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Gophers Come Close, Fall 67-64 to Ohio State

If it's possible, the Golden Gophers are even more baffling to me after losing 67-64 to undefeated Ohio State Sunday afternoon. I'm not sure exactly how the Gophers only lost by 3 points or how the Buckeyes didn't blow Minnesota out of the gym after building a 16 point second half lead. But somehow, someway, the Gophers clawed back into the game with a chance to send the #2 Buckeyes into overtime. In the end, Austin Hollins' fade-away three as time expired came up well short, and Minnesota fell to 1-3 in conference play.

For the first 30 minutes, the Gophers looked completely over-matched. While they worked to take Jared Sullinger away from the Buckeyes early, the dynamic freshman made them pay for doubling down on him, as he easily broke Minnesota's double-teams with solid passes out of the post. When the Buckeyes weren't beating Minnesota inside, they were playing inside-out and hitting from the perimeter. And for those first 30 minutes, Ohio State's defense was the best I've seen played by any team all year. Nothing was easy. Passing lanes were challenged. The Gophers could do nothing.

And then I guess something changed? All of a sudden the Gophers were able to get to the basket. Al Nolen was able to penetrate and the Gophers found openings on offense. I'm not sure if it was because Ohio State began to rest on its laurels or the Gophers picked up the intensity. Whatever the case, the Gophers found themselves in an opportunity to steal a game on the road against the #2 team in the country, and while there were plenty of negatives--which I'll explore after the jump--the fact that this team held in during this game and made it competitive at the end, well, we should look at that as a positive heading into a much more manageable portion of the schedule.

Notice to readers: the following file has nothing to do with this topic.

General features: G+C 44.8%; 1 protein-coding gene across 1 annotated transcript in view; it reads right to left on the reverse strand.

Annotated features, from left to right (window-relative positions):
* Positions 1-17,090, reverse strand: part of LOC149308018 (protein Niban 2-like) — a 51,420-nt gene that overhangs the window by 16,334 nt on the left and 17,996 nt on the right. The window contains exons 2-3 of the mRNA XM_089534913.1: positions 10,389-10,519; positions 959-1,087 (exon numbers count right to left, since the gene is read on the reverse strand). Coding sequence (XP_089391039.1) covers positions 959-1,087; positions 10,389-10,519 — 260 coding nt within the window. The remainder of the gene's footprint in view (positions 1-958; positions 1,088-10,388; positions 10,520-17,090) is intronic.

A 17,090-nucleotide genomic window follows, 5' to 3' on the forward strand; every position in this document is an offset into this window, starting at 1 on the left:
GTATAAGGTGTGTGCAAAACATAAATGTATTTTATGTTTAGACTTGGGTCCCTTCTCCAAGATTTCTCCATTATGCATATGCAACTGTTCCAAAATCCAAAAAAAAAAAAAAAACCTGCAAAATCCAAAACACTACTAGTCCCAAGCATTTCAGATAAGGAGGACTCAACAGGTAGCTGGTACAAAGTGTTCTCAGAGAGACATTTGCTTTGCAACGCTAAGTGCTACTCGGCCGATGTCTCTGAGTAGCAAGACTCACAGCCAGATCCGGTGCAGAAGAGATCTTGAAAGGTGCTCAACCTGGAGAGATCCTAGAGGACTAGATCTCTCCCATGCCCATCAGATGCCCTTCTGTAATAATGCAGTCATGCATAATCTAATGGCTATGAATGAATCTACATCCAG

Trevor Mbakwe was this team's leader Sunday. He was as much or more of a factor than Sullinger. Mbakwe finished with 16 points, 12 boards and 4 blocks in 33 minutes. Sullinger finished with 15 points and 12 boards in 36 minutes. As the Gophers worked to limit Sullinger, it was other Buckeyes who came through. David Lighty led all scorers with 19 points. And freshman Aaron Craft played 34 minutes off the bench, threw in 11 points and did well to keep Nolen from penetrating for most of the afternoon.

Minnesota's second half spurt proves that when this team wants to, it can compete with just about anyone. But that's also what makes this team so incredibly frustrating. They go to the Puerto Rico Tip-Off and beat decent teams in North Carolina and West Virginia. Then they come home and struggle against cupcake teams and lose to Virginia. They play a great first half against Michigan State and then crumble in the second. They lay an egg in the first half against Ohio State, and then come roaring back. I'm not going to try and understand it. It's baffling. But below the jump I lay out some good and bad from Sunday's game and toss out a couple suggestions that might make this team a bit more even in its play.

First and foremost, the Gophers played far better defense in the second half against Ohio State. They were active. They forced a few turnovers and contested outside shots. For stretches during the first 20 minutes, the defense was suspect. Lighty was getting extremely open looks. The defense was even more suspect when Nolen and Mbakwe were on the bench in favor of a combination of Ralph Sampson III and Maverick Ahanmisi. Simply put, the Gophers are at a decided defensive disadvantage when both Sampson and Iverson are on the floor together. They're too slow when on the floor together.